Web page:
S&P/TSX composite posts small gain, U.S. markets mixed

A sign board displays the TSX level in Toronto, Friday, June 4, 2021. THE CANADIAN PRESS/Frank Gunn. FNG

Strength in the energy, utility and industrial sectors helped Canada’s main stock post a small gain Tuesday despite weakness in metals, while U.S. markets were mixed.

The S&P/TSX composite index was up 67.13 points at 20,457.46. The TSX energy index gained 1.37 per cent, while battery metals were down 2.51 per cent.

In New York, the Dow Jones industrial average was down 391.76 points, or 1.14 per cent, at 33,910.85. The S&P 500 index was down 8.12 points at 3,990.97, while the Nasdaq composite was up 15.96 points at 11,095.11.

Read more: Tech, energy and industrials help lead S&P/TSX composite up in late-morning trading

Financials dragged the Dow down Tuesday after underwhelming earnings from a couple of U.S. banks, said Philip Petursson, chief investment strategist at IG Wealth Management.

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“The market was hoping for a positive surprise. And instead of that, they got a negative surprise.”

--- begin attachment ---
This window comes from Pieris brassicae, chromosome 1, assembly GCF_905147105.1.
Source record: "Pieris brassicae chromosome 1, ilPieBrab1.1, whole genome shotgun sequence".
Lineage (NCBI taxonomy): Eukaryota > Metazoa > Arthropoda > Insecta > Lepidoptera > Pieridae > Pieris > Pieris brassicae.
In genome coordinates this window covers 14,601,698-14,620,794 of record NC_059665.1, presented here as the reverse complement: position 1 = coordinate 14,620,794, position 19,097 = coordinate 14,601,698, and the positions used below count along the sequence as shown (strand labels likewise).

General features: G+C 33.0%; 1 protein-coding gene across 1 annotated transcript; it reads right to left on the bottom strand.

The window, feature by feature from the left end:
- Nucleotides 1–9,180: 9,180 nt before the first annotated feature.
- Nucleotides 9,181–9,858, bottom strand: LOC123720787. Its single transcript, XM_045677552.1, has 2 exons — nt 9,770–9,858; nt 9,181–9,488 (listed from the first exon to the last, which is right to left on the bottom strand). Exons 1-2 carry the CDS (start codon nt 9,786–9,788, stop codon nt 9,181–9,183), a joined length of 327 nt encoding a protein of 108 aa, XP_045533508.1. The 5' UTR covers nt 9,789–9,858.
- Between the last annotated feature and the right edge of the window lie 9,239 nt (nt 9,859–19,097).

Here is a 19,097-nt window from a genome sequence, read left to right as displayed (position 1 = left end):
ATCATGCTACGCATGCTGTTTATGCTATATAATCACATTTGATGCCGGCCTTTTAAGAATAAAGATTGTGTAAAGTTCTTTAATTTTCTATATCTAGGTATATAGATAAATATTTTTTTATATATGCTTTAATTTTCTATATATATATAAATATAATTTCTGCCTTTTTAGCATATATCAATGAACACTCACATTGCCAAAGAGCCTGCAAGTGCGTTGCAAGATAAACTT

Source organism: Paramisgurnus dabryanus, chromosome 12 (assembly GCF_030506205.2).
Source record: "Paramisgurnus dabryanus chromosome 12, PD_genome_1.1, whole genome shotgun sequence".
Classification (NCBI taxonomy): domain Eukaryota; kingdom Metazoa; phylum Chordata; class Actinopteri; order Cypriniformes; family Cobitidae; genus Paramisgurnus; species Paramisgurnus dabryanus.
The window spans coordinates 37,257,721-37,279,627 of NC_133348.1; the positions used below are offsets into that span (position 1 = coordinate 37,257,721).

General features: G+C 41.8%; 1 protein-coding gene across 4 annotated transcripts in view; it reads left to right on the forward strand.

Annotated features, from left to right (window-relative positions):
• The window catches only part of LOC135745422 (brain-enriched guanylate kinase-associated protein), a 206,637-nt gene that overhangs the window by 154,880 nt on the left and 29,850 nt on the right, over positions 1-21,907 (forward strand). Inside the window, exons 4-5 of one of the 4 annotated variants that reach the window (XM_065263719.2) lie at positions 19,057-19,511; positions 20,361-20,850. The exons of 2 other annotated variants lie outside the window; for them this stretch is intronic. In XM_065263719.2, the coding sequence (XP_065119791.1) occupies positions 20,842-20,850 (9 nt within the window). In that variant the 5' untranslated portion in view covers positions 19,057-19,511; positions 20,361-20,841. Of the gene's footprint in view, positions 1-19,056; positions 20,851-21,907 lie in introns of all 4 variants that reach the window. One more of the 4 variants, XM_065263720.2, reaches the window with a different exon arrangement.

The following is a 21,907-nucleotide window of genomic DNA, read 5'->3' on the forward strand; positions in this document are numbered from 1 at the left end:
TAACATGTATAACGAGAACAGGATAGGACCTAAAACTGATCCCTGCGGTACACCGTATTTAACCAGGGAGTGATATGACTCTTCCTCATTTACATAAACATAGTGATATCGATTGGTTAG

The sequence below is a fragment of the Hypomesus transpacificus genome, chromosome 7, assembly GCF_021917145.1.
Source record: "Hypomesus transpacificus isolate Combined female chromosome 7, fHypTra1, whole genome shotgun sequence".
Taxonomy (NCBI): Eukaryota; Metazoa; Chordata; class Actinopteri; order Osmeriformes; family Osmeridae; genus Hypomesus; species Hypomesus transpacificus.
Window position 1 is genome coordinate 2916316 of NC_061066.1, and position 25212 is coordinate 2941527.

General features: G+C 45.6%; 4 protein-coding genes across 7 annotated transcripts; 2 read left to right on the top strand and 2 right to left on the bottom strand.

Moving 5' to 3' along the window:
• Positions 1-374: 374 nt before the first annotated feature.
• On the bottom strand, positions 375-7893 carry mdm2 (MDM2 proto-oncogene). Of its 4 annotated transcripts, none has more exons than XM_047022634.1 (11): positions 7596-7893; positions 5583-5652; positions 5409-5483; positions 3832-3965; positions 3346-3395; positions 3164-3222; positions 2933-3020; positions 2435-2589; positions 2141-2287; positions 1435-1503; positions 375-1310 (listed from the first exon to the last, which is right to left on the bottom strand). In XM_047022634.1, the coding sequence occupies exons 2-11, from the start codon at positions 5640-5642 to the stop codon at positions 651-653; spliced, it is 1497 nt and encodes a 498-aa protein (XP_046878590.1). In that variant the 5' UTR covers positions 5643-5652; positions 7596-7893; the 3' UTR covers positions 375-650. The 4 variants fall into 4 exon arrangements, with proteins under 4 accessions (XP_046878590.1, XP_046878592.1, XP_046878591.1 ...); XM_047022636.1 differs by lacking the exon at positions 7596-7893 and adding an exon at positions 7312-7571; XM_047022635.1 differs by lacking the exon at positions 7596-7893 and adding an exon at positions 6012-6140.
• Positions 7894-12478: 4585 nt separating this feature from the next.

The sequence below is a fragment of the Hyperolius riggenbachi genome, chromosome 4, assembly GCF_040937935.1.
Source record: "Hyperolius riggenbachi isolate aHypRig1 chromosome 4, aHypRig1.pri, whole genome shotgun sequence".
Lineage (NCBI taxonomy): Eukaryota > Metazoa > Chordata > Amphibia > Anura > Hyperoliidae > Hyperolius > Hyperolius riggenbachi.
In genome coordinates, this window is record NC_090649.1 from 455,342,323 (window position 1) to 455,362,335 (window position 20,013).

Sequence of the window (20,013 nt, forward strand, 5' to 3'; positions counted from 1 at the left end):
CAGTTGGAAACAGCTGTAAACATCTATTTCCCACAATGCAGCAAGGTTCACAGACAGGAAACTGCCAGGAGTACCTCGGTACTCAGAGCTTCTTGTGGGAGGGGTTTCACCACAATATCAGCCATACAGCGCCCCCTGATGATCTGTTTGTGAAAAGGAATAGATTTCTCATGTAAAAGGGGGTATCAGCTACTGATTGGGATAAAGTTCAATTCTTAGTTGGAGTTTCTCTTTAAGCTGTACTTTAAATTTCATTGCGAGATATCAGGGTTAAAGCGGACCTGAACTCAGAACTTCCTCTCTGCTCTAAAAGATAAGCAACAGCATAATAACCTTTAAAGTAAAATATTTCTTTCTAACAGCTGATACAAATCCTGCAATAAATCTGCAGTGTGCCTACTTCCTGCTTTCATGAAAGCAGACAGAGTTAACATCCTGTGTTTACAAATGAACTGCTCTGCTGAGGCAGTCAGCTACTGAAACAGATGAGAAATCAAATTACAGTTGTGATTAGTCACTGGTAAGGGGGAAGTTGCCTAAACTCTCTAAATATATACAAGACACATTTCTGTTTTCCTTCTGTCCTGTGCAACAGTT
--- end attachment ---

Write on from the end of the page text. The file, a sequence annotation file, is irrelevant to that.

However, the Nasdaq still managed to post gains thanks to its lack of exposure to the financial sector, said Peturrson.

Meanwhile, Canadian inflation data released Tuesday was slightly better than expected, said Petursson. Inflation cooled to 6.3 per cent in December, down from 6.8 per cent in November and from a high of 8.1 per cent over the summer.

“It’s one more piece of data that confirms the trend,” said Petursson. “And that is that inflation is going to continue to moderate through the remainder of 2023.”

However, the markets are less inclined to react dramatically to economic releases heading into 2023, he said, because there’s a lot less mystery as to what the year is going to look like.

“We are just about at the peak for interest rates and the overnight rate, so the veil of uncertainty has been lifted,” he said.

It might not be all good news up ahead, but at least it’s more predictable than 2022, said Petursson.

“Even though the economic outlook isn’t rosy and robust, it’s almost reassuring to know at least the direction that we’re heading.”

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The Canadian dollar traded for 74.68 cents US compared with 74.64 cents US on Monday.

The February crude contract was up 32 cents at US$80.18 per barreland the February natural gas contract was up 17 cents at US$3.59 per mmBTU.

The February gold contract was down US$11.80 at US$1,909.90 an ounceand the March copper contract was up less than a cent at US$4.22 a pound.

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